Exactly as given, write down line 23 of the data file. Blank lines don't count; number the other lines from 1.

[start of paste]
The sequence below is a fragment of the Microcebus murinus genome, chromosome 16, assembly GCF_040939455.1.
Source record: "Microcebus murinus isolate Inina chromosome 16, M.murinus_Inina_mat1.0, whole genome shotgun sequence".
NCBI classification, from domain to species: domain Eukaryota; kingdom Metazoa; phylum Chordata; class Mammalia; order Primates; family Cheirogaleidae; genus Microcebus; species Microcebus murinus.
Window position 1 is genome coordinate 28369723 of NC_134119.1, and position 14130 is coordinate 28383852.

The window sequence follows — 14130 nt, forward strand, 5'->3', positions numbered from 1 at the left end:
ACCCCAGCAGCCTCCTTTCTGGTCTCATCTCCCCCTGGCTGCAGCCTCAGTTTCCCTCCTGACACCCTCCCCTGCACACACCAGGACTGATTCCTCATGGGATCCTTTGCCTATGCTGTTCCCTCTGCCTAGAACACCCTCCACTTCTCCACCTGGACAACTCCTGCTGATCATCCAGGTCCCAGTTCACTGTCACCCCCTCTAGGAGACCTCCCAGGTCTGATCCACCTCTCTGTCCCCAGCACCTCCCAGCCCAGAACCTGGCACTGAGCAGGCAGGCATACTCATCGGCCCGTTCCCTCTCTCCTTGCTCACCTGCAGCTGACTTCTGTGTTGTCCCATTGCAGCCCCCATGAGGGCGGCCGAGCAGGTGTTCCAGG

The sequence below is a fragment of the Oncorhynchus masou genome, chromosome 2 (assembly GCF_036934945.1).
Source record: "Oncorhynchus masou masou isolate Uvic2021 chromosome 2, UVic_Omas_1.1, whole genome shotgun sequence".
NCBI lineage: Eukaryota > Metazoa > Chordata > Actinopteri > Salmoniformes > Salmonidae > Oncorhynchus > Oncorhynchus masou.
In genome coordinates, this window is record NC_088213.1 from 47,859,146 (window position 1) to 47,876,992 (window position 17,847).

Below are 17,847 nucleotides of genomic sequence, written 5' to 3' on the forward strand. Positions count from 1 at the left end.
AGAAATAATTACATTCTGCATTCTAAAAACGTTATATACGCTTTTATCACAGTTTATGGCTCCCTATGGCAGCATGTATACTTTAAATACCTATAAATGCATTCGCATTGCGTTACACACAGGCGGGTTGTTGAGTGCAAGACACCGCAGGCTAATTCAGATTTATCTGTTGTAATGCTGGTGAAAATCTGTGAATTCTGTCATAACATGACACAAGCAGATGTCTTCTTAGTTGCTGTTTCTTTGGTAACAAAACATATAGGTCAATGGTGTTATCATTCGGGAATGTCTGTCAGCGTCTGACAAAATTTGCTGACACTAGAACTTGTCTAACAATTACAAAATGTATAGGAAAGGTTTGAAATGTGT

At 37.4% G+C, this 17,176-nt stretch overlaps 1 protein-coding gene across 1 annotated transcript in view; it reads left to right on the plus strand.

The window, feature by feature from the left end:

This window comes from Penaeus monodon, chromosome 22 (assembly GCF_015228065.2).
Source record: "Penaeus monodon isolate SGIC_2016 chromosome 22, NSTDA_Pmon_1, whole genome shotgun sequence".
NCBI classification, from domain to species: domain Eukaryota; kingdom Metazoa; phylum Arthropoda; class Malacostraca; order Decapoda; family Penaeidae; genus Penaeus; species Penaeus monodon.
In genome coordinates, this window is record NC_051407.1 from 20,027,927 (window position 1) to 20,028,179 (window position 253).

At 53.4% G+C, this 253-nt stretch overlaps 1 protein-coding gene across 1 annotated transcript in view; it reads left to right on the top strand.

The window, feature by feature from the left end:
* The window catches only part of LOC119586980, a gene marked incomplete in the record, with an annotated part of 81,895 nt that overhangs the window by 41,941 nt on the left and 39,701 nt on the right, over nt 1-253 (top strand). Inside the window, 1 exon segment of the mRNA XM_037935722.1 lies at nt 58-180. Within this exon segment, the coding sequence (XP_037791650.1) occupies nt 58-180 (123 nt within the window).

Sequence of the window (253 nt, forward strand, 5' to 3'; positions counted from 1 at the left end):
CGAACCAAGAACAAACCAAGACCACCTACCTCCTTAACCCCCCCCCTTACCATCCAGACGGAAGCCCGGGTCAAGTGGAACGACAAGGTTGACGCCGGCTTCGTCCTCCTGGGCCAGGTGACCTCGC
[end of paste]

CGAACCAAGAACAAACCAAGACCACCTACCTCCTTAACCCCCCCCCTTACCATCCAGACGGAAGCCCGGGTCAAGTGGAACGACAAGGTTGACGCCGGCTTCGTCCTCCTGGGCCAGGTGACCTCGC